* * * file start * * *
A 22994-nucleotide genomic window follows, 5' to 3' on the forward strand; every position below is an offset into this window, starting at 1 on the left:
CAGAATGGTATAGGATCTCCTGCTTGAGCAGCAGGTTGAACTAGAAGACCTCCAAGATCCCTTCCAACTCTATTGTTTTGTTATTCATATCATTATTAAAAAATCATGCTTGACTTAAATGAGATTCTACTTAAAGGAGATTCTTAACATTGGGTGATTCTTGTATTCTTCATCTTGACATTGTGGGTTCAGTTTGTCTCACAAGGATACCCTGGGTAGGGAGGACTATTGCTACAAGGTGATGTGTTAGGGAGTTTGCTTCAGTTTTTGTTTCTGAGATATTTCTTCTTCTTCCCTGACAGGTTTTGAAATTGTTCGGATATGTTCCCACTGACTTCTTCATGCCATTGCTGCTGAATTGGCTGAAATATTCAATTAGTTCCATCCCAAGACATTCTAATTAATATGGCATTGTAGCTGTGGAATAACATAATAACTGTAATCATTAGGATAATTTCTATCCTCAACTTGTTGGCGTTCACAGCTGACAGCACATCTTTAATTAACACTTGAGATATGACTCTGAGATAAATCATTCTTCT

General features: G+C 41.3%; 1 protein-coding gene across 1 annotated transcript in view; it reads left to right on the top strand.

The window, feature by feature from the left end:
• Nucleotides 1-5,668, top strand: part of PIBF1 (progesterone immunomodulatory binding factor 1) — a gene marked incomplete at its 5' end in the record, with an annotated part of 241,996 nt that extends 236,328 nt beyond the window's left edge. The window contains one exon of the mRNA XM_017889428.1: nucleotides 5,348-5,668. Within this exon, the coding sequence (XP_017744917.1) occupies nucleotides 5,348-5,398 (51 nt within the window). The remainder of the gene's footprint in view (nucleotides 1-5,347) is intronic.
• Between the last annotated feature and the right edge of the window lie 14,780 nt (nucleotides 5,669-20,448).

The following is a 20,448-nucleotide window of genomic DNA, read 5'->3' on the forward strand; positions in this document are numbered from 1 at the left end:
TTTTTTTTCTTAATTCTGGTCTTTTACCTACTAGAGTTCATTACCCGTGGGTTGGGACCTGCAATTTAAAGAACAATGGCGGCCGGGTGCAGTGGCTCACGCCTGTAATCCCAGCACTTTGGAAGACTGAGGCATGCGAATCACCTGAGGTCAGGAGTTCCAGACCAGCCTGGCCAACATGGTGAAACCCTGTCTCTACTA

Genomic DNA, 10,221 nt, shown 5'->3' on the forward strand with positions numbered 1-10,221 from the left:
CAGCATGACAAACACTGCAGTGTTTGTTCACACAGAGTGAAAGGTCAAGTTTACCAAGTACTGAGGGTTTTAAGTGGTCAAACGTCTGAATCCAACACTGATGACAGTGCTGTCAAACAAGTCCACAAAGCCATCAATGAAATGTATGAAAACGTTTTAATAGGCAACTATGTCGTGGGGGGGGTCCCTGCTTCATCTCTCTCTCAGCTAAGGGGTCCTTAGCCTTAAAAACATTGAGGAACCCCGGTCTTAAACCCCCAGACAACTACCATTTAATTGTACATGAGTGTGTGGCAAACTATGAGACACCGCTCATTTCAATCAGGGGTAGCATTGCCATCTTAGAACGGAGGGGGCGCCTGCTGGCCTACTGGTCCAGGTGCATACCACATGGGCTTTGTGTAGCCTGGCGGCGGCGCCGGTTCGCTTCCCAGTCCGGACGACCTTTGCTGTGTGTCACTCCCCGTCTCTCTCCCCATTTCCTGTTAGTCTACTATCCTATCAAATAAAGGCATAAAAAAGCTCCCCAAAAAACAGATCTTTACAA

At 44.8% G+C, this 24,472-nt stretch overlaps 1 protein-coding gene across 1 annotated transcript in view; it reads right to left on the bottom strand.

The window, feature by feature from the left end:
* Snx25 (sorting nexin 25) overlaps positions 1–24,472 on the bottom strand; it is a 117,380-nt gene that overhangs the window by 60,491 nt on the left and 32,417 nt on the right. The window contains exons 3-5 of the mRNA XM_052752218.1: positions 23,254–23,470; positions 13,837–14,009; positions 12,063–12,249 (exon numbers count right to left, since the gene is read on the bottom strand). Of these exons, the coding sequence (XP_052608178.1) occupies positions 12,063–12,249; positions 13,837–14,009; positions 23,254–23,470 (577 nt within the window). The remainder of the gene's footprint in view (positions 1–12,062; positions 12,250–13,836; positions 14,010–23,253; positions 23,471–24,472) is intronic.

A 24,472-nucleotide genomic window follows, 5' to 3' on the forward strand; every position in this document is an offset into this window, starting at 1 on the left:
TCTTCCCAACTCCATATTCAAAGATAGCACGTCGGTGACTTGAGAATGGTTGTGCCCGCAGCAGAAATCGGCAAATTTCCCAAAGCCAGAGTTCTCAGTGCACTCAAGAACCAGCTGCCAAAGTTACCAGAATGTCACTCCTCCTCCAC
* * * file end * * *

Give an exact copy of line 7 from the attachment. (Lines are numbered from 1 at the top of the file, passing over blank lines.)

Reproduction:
The following is a 20,448-nucleotide window of genomic DNA, read 5'->3' on the forward strand; positions in this document are numbered from 1 at the left end: